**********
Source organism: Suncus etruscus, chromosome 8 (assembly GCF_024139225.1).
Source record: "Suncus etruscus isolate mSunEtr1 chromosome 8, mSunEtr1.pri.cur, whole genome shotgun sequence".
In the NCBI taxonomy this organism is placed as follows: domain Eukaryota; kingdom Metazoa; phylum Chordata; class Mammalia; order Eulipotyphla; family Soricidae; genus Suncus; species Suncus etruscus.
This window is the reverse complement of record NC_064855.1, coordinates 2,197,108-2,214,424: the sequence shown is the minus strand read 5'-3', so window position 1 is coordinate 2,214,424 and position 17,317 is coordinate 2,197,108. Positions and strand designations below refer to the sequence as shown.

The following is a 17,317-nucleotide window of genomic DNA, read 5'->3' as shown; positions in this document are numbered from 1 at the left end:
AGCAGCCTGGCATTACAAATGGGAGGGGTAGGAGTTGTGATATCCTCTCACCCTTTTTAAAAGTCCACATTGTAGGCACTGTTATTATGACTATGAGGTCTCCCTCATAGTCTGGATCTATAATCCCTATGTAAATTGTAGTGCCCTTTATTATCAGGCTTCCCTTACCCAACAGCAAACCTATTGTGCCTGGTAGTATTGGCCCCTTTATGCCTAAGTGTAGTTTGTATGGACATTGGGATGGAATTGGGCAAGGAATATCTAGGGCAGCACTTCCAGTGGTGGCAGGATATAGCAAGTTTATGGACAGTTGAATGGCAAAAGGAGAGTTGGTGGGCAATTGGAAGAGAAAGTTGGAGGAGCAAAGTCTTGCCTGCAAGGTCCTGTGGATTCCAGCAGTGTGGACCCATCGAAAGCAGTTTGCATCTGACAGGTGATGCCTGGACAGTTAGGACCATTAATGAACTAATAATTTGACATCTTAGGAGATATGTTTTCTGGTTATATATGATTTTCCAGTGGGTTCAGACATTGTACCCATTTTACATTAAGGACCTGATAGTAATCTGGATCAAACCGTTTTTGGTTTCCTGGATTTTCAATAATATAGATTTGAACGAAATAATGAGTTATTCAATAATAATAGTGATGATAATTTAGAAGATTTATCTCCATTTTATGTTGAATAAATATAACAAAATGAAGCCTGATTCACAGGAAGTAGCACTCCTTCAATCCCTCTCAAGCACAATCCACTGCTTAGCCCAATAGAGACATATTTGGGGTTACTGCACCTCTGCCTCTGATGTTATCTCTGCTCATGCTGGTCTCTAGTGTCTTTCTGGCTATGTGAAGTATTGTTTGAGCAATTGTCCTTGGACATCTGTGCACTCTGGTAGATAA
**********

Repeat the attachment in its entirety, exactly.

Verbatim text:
Source organism: Suncus etruscus, chromosome 8 (assembly GCF_024139225.1).
Source record: "Suncus etruscus isolate mSunEtr1 chromosome 8, mSunEtr1.pri.cur, whole genome shotgun sequence".
In the NCBI taxonomy this organism is placed as follows: domain Eukaryota; kingdom Metazoa; phylum Chordata; class Mammalia; order Eulipotyphla; family Soricidae; genus Suncus; species Suncus etruscus.
This window is the reverse complement of record NC_064855.1, coordinates 2,197,108-2,214,424: the sequence shown is the minus strand read 5'-3', so window position 1 is coordinate 2,214,424 and position 17,317 is coordinate 2,197,108. Positions and strand designations below refer to the sequence as shown.

The following is a 17,317-nucleotide window of genomic DNA, read 5'->3' as shown; positions in this document are numbered from 1 at the left end:
AGCAGCCTGGCATTACAAATGGGAGGGGTAGGAGTTGTGATATCCTCTCACCCTTTTTAAAAGTCCACATTGTAGGCACTGTTATTATGACTATGAGGTCTCCCTCATAGTCTGGATCTATAATCCCTATGTAAATTGTAGTGCCCTTTATTATCAGGCTTCCCTTACCCAACAGCAAACCTATTGTGCCTGGTAGTATTGGCCCCTTTATGCCTAAGTGTAGTTTGTATGGACATTGGGATGGAATTGGGCAAGGAATATCTAGGGCAGCACTTCCAGTGGTGGCAGGATATAGCAAGTTTATGGACAGTTGAATGGCAAAAGGAGAGTTGGTGGGCAATTGGAAGAGAAAGTTGGAGGAGCAAAGTCTTGCCTGCAAGGTCCTGTGGATTCCAGCAGTGTGGACCCATCGAAAGCAGTTTGCATCTGACAGGTGATGCCTGGACAGTTAGGACCATTAATGAACTAATAATTTGACATCTTAGGAGATATGTTTTCTGGTTATATATGATTTTCCAGTGGGTTCAGACATTGTACCCATTTTACATTAAGGACCTGATAGTAATCTGGATCAAACCGTTTTTGGTTTCCTGGATTTTCAATAATATAGATTTGAACGAAATAATGAGTTATTCAATAATAATAGTGATGATAATTTAGAAGATTTATCTCCATTTTATGTTGAATAAATATAACAAAATGAAGCCTGATTCACAGGAAGTAGCACTCCTTCAATCCCTCTCAAGCACAATCCACTGCTTAGCCCAATAGAGACATATTTGGGGTTACTGCACCTCTGCCTCTGATGTTATCTCTGCTCATGCTGGTCTCTAGTGTCTTTCTGGCTATGTGAAGTATTGTTTGAGCAATTGTCCTTGGACATCTGTGCACTCTGGTAGATAA